Global stocks enjoyed strong gains in the third quarter. Buoyed by hopes for continued monetary stimulus and a rebound in the global economy, investors bid up stocks despite slowing profit growth. Non-U.S. equities in developed markets outperformed their U.S. counterparts as a weaker U.S. dollar versus other major currencies lifted returns to U.S. investors in dollar terms. Emerging markets posted less robust gains. Japanese stocks extended their rally. The Bank of Japan continued to move aggressively to bolster its economy, and Japanese gross domestic product growth is expected to remain above 3% into 2014.
The Global Stock Fund returned 13.25% in the quarter compared with 8.02% for the MSCI All Country World Index. For the 12 months ended September 30, 2013, the fund returned 26.13% versus 18.37% for the MSCI All Country World Index. The fund's average annual total returns were 26.13%, 6.24%, and 8.26% for the 1-, 5-, and 10-year periods, respectively, as of September 30, 2013. The fund's expense ratio was 0.88% as of its fiscal year ended October 31, 2012.
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The Global Stock Fund charges a 2%
redemption fee on shares held 90 days or less.
The performance information shown does not reflect the deduction of the redemption fee;
if it did, the performance would be lower.
Stock selection benefited fund performance during the quarter, particularly our holdings in information technology, consumer discretionary, and the health care sectors. In aggregate, our sector weightings also helped results. On a negative note, the portfolio's regional allocations proved negative due to an underweight in developed Europe and a slight overweight in emerging markets. At the end of the period, the portfolio was positioned to take advantage of the ongoing global recovery. We see areas of strength in aerospace, U.S. shale energy, cloud software, and rising interest rate plays. Trading during the period was primarily focused on rotating out of winners with limited upside potential into businesses that are poised to improve in 2014. We are finding opportunities to invest in technology, health care, and select energy stocks.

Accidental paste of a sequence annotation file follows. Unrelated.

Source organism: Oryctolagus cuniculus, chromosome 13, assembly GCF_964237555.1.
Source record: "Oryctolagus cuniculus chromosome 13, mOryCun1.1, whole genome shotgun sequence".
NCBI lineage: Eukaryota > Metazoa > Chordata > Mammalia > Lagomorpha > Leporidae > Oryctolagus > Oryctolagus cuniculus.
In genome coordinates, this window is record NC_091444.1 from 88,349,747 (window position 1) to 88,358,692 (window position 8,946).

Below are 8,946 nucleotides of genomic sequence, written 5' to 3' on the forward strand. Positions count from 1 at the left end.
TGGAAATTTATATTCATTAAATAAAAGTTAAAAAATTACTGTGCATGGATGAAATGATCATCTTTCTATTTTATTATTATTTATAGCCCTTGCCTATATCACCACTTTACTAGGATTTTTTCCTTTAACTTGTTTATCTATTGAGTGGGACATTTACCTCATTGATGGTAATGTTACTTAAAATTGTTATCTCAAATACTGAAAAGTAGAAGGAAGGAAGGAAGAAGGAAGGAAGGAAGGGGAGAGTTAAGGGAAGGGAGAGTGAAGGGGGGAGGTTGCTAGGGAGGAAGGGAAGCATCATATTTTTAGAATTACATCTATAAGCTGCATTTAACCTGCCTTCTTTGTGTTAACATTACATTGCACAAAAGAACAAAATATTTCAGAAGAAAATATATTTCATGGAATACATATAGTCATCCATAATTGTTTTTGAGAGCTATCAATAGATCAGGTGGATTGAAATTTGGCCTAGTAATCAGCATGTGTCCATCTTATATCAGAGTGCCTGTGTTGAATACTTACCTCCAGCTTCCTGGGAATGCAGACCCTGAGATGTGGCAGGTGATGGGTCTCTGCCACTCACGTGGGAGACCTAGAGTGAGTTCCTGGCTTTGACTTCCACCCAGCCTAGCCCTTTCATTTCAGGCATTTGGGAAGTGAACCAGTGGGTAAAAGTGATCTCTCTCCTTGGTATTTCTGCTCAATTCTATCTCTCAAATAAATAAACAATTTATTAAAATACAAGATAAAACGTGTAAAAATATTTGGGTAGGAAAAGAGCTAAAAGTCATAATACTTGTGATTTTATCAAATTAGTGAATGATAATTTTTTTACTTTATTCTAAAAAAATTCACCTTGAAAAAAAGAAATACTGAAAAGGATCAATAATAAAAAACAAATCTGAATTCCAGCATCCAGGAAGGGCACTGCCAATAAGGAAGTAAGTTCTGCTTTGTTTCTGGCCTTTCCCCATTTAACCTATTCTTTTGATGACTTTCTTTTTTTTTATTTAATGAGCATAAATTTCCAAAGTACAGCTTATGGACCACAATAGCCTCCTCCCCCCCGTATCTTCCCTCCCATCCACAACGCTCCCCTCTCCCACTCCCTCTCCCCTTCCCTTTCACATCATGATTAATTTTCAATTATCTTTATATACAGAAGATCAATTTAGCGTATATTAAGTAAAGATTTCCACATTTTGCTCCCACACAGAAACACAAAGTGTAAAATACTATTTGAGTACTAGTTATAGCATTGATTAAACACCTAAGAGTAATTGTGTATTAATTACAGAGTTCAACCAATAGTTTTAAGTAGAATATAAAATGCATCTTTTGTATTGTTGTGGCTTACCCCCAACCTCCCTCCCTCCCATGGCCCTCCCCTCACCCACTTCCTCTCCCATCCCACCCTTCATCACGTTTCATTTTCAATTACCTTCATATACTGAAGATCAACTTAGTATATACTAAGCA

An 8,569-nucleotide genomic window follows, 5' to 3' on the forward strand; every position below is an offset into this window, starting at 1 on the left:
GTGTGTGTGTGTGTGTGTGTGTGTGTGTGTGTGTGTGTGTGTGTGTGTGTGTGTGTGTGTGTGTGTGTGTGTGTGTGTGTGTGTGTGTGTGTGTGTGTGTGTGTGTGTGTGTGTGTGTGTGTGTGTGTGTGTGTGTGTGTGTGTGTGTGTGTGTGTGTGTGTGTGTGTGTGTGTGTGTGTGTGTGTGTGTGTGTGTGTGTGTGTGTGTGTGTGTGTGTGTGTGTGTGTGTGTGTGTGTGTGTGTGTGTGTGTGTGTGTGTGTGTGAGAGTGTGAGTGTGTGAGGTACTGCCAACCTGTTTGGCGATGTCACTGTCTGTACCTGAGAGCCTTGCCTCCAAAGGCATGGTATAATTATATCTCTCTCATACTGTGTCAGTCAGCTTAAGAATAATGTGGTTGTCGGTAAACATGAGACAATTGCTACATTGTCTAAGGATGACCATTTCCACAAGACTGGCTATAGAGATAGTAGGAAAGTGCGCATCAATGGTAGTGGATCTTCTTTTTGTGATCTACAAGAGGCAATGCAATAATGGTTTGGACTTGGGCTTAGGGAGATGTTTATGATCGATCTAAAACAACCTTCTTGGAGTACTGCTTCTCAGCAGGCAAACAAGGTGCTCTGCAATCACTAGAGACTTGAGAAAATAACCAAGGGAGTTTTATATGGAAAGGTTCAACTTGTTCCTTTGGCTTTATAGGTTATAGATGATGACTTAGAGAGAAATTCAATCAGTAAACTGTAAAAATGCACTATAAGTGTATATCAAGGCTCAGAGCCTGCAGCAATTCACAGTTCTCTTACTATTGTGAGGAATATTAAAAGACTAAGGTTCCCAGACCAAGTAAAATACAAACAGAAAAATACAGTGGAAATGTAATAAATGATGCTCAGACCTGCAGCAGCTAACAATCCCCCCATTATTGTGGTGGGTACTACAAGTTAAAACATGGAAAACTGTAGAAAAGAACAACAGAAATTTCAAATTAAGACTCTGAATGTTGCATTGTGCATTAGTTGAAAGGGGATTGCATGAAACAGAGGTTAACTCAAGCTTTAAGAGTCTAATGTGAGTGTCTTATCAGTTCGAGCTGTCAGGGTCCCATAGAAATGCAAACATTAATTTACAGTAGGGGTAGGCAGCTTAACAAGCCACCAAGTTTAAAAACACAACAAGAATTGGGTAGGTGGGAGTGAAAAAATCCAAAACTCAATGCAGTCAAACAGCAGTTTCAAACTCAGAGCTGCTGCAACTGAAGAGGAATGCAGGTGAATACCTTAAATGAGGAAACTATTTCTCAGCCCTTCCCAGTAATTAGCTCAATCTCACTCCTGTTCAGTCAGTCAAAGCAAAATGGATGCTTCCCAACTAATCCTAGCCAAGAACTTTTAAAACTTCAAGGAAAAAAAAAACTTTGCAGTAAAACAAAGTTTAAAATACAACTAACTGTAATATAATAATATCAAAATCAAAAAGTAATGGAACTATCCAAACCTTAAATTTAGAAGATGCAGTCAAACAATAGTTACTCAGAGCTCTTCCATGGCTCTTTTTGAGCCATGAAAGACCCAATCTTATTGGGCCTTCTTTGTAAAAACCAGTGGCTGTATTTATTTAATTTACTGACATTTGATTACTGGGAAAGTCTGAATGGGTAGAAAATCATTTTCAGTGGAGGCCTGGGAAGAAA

We remain optimistic about the intermediate-term outlook for equity markets. Business conditions and industry dynamics are broadly favorable, while an extended period of underinvestment has generated the potential for a strong capital expenditure cycle in the coming years. We have also seen a rapid change in market sentiment and consumer confidence, as caution has been replaced by optimism. Our portfolio has proven well suited for this period of fundamental improvement thus far, and it remains geared for a strengthening global economy. However, we believe that it is important to understand the challenges that accompany this environment: notably rising interest rates and expensive valuations. We favor a cautious approach toward emerging markets with significant current account deficits, as well as a willingness to move on from stocks that are approaching extreme valuations. Most important, we are continuing to construct a high-conviction portfolio filled with stocks that have distinct growth characteristics.